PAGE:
Hunting Pancho Villa with the 1911
November 26th, 2019
5 minute read
Violence on the US-Mexican border is nothing new. Even so, many Americans have never heard of the deadly raid staged by Mexican revolutionary leader Pancho Villa against the tiny border town of Columbus, New Mexico.
In the early morning hours of March 9, 1916, Villa’s men crossed the border and in an unprovoked attack, killed and wounded American citizens and caused considerable damage.
Seeds of Violence
During 1915, as a violent revolution dragged on in Mexico, President Woodrow Wilson gave Mexican Presidente Carranza his support and essentially endorsed him as the rightful leader of Mexico. Consequently, Pancho Villa sought revenge against America, and his cutthroat “Division of the North” targeted Columbus, New Mexico, which is just three miles from the border. The population of Columbus was little more than 300 residents. The number of occupants in town had recently doubled due to the influx of Mexican residents fleeing their homes in northern Mexico and the violence of Villa’s men.
Apparently, Villa’s raid planners did not know or respect the fact that the U.S. 13th Cavalry had been recently posted nearby and was ready to defend the area. Cavalry patrols and guards were doubled in anticipation that trouble was brewing.
About 4:00 am on March 9th, the residents of Columbus were awakened by the sounds of the terrorist attack. About 600 of Villa’s men were attempting to loot local stores and were also setting fire to homes in Columbus. American townsfolk fought back as best they could, shooting it out with the “Villistas” using their own pistols, rifles and shotguns. Shouts of “Viva Villa” and “Viva Mexico” carried through the night air.
The 13th Cavalry came to the rescue, under the command of Colonel Herbert Slocum. The Cavalry brought heavy firepower with them, including the new Benét-Mercié Machine Rifle, Caliber .30 US Model of 1909 — a light machine gun that used 30-round feed strips. They also carried the M1903 Springfield rifle. On their hip, of course, was the classic M1911 .45 caliber pistol.
After absorbing 90 minutes worth of American firepower, military and civilian alike, the Villistas left their dead and fled back to Mexico. Enraged, and observing the retreating Mexicans, the U.S. Cavalry did not let their opponent slip away. Major Frank Tompkins, with permission from Colonel Slocum, took his 3rd Squadron in pursuit of Villa’s men, chasing them almost 15 miles into Mexico. Tompkins men tangled with Villa’s rear guard at least four times, drawing blood on each occasion. American sabers slashed and M1911 pistols thundered each time. For this action, Major Tompkins was awarded the Distinguished Service Cross.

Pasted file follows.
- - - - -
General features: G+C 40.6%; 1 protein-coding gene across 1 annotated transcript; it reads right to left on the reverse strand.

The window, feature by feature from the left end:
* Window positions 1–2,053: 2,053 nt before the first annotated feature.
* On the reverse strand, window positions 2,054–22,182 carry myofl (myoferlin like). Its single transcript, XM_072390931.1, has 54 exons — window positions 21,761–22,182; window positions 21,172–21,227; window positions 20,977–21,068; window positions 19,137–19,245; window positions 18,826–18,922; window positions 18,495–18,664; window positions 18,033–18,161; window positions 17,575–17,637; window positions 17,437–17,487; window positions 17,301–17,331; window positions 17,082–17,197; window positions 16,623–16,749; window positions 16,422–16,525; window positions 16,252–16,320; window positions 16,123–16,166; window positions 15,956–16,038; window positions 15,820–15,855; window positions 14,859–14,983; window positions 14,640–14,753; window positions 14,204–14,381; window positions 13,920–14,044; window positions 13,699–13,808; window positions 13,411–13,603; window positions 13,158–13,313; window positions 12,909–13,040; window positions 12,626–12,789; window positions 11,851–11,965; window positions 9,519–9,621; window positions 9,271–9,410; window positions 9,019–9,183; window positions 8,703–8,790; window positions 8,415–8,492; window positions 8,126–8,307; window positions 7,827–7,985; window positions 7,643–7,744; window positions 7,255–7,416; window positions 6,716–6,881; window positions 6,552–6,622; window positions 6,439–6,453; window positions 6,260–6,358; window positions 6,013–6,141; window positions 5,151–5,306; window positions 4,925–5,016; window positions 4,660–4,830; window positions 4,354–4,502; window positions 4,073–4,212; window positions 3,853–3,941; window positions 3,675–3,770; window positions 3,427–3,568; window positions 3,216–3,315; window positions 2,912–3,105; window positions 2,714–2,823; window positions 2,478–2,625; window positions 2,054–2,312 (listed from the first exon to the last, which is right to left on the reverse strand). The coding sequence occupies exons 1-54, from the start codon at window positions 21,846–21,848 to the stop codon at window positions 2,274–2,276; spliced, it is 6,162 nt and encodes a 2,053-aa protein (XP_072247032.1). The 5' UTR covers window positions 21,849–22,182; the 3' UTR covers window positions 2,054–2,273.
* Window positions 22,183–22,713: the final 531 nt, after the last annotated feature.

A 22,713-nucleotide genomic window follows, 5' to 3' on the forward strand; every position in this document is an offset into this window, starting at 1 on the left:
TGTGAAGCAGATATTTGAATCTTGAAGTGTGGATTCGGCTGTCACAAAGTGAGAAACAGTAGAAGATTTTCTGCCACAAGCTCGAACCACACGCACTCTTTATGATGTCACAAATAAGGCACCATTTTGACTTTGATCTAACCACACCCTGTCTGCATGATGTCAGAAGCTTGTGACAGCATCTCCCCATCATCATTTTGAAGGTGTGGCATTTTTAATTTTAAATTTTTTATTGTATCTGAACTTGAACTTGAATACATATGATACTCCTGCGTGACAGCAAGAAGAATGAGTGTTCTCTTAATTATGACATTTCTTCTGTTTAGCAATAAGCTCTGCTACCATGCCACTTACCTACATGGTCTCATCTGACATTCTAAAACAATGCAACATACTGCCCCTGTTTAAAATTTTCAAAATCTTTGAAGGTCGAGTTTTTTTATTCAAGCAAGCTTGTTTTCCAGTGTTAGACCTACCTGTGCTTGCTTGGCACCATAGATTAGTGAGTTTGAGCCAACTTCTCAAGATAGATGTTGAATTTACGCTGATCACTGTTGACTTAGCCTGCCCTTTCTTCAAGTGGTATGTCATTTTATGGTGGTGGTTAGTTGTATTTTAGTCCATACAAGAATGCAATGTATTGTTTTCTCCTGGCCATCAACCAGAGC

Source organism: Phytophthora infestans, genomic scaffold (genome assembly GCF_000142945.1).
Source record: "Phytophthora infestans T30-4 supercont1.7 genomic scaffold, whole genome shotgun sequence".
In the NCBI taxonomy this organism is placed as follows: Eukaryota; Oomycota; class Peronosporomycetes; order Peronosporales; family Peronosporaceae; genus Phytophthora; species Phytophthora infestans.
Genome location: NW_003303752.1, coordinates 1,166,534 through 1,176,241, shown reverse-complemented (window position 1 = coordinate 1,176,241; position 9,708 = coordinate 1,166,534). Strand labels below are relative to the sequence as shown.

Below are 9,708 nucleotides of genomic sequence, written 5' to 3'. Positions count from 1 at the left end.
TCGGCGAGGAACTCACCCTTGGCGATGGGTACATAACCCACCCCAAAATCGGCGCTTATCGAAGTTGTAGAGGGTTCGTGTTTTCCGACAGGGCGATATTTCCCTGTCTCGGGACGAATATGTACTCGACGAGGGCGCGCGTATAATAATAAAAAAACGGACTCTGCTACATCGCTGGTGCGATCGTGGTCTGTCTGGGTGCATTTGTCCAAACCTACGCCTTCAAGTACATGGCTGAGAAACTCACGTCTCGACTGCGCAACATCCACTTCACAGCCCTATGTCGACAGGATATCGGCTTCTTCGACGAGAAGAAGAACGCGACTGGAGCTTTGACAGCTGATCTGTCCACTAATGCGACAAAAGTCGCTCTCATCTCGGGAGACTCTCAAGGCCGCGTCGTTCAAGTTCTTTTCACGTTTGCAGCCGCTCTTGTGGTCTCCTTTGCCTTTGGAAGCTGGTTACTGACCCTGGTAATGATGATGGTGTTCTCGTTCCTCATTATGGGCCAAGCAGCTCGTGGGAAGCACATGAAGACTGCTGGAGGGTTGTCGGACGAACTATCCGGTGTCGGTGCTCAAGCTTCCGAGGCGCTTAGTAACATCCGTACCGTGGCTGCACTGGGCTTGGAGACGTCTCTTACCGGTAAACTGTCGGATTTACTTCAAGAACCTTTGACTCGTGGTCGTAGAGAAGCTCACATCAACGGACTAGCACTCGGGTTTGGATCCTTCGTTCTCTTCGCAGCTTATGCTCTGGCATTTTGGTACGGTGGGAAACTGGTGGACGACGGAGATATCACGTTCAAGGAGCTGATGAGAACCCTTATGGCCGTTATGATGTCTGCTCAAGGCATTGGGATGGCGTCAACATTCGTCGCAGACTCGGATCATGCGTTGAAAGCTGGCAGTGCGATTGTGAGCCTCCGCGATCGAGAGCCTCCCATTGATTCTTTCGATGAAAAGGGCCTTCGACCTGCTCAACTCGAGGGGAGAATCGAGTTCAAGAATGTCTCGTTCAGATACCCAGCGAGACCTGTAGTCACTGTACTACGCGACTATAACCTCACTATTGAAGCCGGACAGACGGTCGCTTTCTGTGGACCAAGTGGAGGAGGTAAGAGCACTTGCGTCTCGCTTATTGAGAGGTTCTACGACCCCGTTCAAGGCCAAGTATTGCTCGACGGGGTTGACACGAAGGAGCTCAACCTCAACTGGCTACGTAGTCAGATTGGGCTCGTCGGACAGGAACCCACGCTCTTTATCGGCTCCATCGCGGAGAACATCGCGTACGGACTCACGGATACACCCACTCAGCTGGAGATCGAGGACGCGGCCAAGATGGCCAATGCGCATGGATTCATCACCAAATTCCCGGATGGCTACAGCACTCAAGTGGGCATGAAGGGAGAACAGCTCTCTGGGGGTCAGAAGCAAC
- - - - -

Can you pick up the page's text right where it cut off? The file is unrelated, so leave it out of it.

That night, America paid to defend itself in blood. The 13th Cavalry suffered eight dead and eight more wounded. Fifteen American civilians were killed. Villa’s men paid an even higher price for their terrorist attack — with as many as 170 of their group killed in the raid and as the 13th Cavalry pursued them into Mexico. Villa left 63 dead on the battlefield in Columbus, and six more were captured. All but one of them had been hanged by the end of June 1916.
As one might reasonably expect, President Wilson, Congress and the American people were outraged by the attack on Columbus. However, the situation was complicated. Villa’s men were a revolutionary (and criminal) organization. Their actions were separate from the Mexican government forces. Regardless, the response from Washington was quick and decisive. Just one day after the attack on Columbus, President Wilson authorized a “punitive expedition” to capture Pancho Villa.
Wilson stated: “An adequate force will be sent at once in pursuit of Villa with the single object of capturing him and putting a stop to his forays.”
General John J. “Black Jack” Pershing was placed in command of a division-sized group to track down and capture or kill Pancho Villa. On March 15, 1916, about 7,000 American troops crossed into Mexico to find Villa and bring him to justice. (General Pershing can be seen on horseback in the lead image of this article, crossing a river in Mexico during the mission with an M1911 on his hip.)
By the late summer of 1916, more than 100,000 American troops were on duty along the Mexican border. Nearly a year after the Columbus raid, Pershing’s expeditionary force had penetrated nearly 500 miles into Mexico and, despite engagements with the Villistas (and a few confused skirmishes with Carranza government “Federales”), Pancho Villa remained at large. Meanwhile, World War I loomed large in the background, and President Wilson decided to withdraw Pershing and his troops.
Villa had not been captured, but outright war with Mexico had been averted. In April 1917, the United States joined the Allies in the fight against Germany in World War I. Justice had been served, and the dead at Columbus had been avenged. Villa and his men would never again attack America.
The Steady Sentinel
The M1911 has persevered for more than a century of service in one form or another, no doubt due to its appealing combination of power and reliability. The legacy of the classic .45 caliber automatic can be found today in Springfield Armory’s 1911 Mil-Spec. Patterned after the 1911A1 modification to the original M1911 and featuring a host of modern upgrades, it’s a classic pistol inspired by the legacy of the government issued M1911 the U.S. Cavalry carried into Mexico more than a century ago. But, this is one you can actually afford to buy today and not destroy your kids’ college fund when you shoot it!